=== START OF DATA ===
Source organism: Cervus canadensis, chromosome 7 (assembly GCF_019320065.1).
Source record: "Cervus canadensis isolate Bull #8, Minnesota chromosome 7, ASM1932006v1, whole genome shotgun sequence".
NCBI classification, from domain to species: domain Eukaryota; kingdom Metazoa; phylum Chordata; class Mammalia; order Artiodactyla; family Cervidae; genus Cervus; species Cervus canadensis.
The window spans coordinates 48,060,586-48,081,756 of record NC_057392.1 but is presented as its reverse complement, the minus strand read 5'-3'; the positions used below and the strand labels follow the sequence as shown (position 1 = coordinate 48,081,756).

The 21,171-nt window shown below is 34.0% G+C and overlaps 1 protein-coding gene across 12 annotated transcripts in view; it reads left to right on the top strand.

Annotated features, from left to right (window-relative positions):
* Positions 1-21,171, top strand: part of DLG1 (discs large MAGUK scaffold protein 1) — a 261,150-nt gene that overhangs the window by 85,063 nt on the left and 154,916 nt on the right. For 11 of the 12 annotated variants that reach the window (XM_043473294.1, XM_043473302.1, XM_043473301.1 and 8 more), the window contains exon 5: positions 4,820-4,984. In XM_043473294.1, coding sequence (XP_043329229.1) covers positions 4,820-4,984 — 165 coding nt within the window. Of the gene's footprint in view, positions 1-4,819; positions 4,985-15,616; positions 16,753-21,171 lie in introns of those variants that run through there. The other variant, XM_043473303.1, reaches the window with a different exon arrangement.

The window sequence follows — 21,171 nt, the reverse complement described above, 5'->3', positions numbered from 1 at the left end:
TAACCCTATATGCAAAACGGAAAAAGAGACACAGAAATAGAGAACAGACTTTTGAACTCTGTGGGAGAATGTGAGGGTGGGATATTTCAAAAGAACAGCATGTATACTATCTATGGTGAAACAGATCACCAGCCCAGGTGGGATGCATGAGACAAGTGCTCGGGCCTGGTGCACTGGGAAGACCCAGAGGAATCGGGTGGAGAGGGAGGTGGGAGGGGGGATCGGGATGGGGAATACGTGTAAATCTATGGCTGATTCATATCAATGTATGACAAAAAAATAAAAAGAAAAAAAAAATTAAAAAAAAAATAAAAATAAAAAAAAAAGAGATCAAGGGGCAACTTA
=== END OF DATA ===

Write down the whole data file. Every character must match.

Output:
Source organism: Cervus canadensis, chromosome 7 (assembly GCF_019320065.1).
Source record: "Cervus canadensis isolate Bull #8, Minnesota chromosome 7, ASM1932006v1, whole genome shotgun sequence".
NCBI classification, from domain to species: domain Eukaryota; kingdom Metazoa; phylum Chordata; class Mammalia; order Artiodactyla; family Cervidae; genus Cervus; species Cervus canadensis.
The window spans coordinates 48,060,586-48,081,756 of record NC_057392.1 but is presented as its reverse complement, the minus strand read 5'-3'; the positions used below and the strand labels follow the sequence as shown (position 1 = coordinate 48,081,756).

The 21,171-nt window shown below is 34.0% G+C and overlaps 1 protein-coding gene across 12 annotated transcripts in view; it reads left to right on the top strand.

Annotated features, from left to right (window-relative positions):
* Positions 1-21,171, top strand: part of DLG1 (discs large MAGUK scaffold protein 1) — a 261,150-nt gene that overhangs the window by 85,063 nt on the left and 154,916 nt on the right. For 11 of the 12 annotated variants that reach the window (XM_043473294.1, XM_043473302.1, XM_043473301.1 and 8 more), the window contains exon 5: positions 4,820-4,984. In XM_043473294.1, coding sequence (XP_043329229.1) covers positions 4,820-4,984 — 165 coding nt within the window. Of the gene's footprint in view, positions 1-4,819; positions 4,985-15,616; positions 16,753-21,171 lie in introns of those variants that run through there. The other variant, XM_043473303.1, reaches the window with a different exon arrangement.

The window sequence follows — 21,171 nt, the reverse complement described above, 5'->3', positions numbered from 1 at the left end:
TAACCCTATATGCAAAACGGAAAAAGAGACACAGAAATAGAGAACAGACTTTTGAACTCTGTGGGAGAATGTGAGGGTGGGATATTTCAAAAGAACAGCATGTATACTATCTATGGTGAAACAGATCACCAGCCCAGGTGGGATGCATGAGACAAGTGCTCGGGCCTGGTGCACTGGGAAGACCCAGAGGAATCGGGTGGAGAGGGAGGTGGGAGGGGGGATCGGGATGGGGAATACGTGTAAATCTATGGCTGATTCATATCAATGTATGACAAAAAAATAAAAAGAAAAAAAAAATTAAAAAAAAAATAAAAATAAAAAAAAAAGAGATCAAGGGGCAACTTA